29. Thank you for sharing!! Your finished product is absolutely gorgeous. I just love the pattern and coloring!! I just got a beautiful (but very dirty – insert sad face here) love seat today for free! Yay! However, because the fabric is so dirty my first thought was to trash it, but I couldn’t bear the thought, so I figured maybe I could try reupholstering it. So I came across your blog and let me just say that I have NEVER reupholstered anything in my life. Knowing that it was your first time trying such a huge project and seeing such a wonderful finished product that looks like new, I feel confident that I can do it too!! Right now though the only tools I have in my arsenal is a flat head screwdriver and a needle nose plier. I could maybe borrow a nail gun from my cousin, but that’s about it. Would you be so kind as to list anything else that I may need for this project?? That would be so helpful! Thank you again for sharing! I can’t wait to get started on mine!

    • Thanks so much for the lovely comment, Gaby! And way to go on finding a FREE love seat–you’ve got nothing to lose by trying to reupholster it. Just take your time and go slowly.

      If you can borrow a pneumatic stapler instead of a nail gun, that would save you a lot of time; if not, buy a heavy duty staple gun. And if you do nail head trim, you’ll need a hammer. You’ll know more once you take it apart and see how yours is put together.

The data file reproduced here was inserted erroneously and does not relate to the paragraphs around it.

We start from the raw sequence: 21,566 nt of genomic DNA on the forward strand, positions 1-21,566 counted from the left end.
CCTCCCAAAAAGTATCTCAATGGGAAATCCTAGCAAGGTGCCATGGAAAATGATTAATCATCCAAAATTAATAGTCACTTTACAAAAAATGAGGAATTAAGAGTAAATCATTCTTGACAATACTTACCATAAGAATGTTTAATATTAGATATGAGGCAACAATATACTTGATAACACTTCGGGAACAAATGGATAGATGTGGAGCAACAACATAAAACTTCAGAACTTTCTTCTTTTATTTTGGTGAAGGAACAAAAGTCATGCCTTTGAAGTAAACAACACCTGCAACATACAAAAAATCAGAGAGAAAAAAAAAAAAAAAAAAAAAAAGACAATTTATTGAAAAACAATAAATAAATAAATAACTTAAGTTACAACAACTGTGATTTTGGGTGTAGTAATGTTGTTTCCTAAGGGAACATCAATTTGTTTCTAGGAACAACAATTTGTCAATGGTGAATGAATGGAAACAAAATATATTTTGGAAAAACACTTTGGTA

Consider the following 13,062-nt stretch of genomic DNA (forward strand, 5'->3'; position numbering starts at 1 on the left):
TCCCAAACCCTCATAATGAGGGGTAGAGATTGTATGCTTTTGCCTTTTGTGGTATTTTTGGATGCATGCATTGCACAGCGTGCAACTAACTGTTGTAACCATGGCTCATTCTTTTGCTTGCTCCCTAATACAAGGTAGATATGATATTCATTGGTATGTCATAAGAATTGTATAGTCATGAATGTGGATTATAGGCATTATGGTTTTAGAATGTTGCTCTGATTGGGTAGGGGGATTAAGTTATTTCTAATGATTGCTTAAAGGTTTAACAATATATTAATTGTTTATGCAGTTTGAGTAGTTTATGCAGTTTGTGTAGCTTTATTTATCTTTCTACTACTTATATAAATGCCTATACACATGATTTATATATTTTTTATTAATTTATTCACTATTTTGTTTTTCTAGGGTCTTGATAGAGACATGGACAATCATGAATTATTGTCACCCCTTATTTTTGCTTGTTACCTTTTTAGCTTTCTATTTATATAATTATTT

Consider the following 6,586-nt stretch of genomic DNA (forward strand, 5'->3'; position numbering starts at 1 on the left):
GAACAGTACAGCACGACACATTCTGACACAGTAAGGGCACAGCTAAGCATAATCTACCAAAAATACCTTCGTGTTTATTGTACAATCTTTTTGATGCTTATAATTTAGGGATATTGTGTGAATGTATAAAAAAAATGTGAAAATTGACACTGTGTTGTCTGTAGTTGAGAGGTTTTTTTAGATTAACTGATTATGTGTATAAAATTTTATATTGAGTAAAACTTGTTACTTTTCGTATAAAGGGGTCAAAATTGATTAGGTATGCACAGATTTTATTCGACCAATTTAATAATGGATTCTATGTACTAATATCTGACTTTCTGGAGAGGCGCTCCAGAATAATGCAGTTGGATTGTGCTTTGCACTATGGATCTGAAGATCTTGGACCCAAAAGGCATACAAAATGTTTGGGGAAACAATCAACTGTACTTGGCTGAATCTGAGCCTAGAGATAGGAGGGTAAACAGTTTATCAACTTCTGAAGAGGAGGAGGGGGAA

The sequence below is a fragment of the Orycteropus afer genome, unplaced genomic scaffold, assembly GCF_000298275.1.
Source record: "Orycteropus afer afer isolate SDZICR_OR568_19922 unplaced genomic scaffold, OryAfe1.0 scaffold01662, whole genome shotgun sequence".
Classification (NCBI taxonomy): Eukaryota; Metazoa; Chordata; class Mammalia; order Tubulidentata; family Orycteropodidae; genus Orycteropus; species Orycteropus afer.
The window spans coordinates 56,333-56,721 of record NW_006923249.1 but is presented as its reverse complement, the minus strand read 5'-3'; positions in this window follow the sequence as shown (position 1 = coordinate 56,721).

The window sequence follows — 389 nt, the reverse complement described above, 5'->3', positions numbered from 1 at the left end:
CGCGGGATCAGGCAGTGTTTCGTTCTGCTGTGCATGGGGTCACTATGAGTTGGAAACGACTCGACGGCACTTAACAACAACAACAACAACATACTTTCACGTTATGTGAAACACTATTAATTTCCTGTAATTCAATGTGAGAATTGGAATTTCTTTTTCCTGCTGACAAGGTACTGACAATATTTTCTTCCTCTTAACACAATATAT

Good luck and keep me posted!

  30. Kerry M. says

    I was searching Pinterest for a solution for the exact same settee and came across your post!! I love the fabric you chose. Thanks for the instructions. We may give it a try now!!

    • I’m so glad it was helpful, Kerry! I have to admit that it was a tough job, but I think any moderately skilled DIY’er can accomplish it. Good luck with your project!

  31. Jamie Chapman says

    Personally, I like the white legs! Great job by the way. Makes me feel like I could totally tackle a reupholstery project!
    Thanks fir all the pictures.
    Jamie C.
    Hitchcock, TX

  32. I like it! I think it looks good with the white legs, too. I upholstered a little bench I had, and I like it, but I definitely felt the “first attempt” feeling. I do have a loveseat with a faded pattern, but I got a cream Target slipcover and put that over it, but I have pondered the idea of a DIY. I thought I would have to be great at sewing, and fabric is not exactly my thing.

    There are two problems with reupholstering my loveseat: 1) I live in a one bedroom apartment and that could be very hard to tackle here, and 2) The loveseat IS “my sofa”. I have two armchairs, too, but the risk of messing up the loveseat worries me enough not to go for it!

    Yours really looks great! I think your work on it really paid off beautifully. 🙂

    • Hey, Tracie–

      Thanks so much for the lovely comment! You’re right that you will need space to spread out for a project like this…sounds like it would be money well spent to send your loveseat to a professional and just sit on those two armchairs in the meantime. If it makes you feel any better, I decided to take the easy route for a chair a found a few months ago at the thrift shop. It’s currently at the upholsterers, so I’m “cheating” too!

      Thanks again for writing–take care!

  33. Gorgeous! It looks like a million bucks. I can’t afford to have my couches reupholstered, so I want to do it myself. Do you know if the process would be any different for bonded leather? I am not sure if it peals off the same way.. I am so so sick of slip covers though, and I really want to try and recover them.

    • Hey, Alicia–

      My guess is that bonded leather is cut and stapled just like upholstery fabric, but I just can’t be sure. You can usually take a few pieces off and take a look around inside the “guts” of the piece, then reattach them if it just looks too tricky to handle on your own.

      Good luck with your project!

  34. Krista Bedard says

    Dear Christy,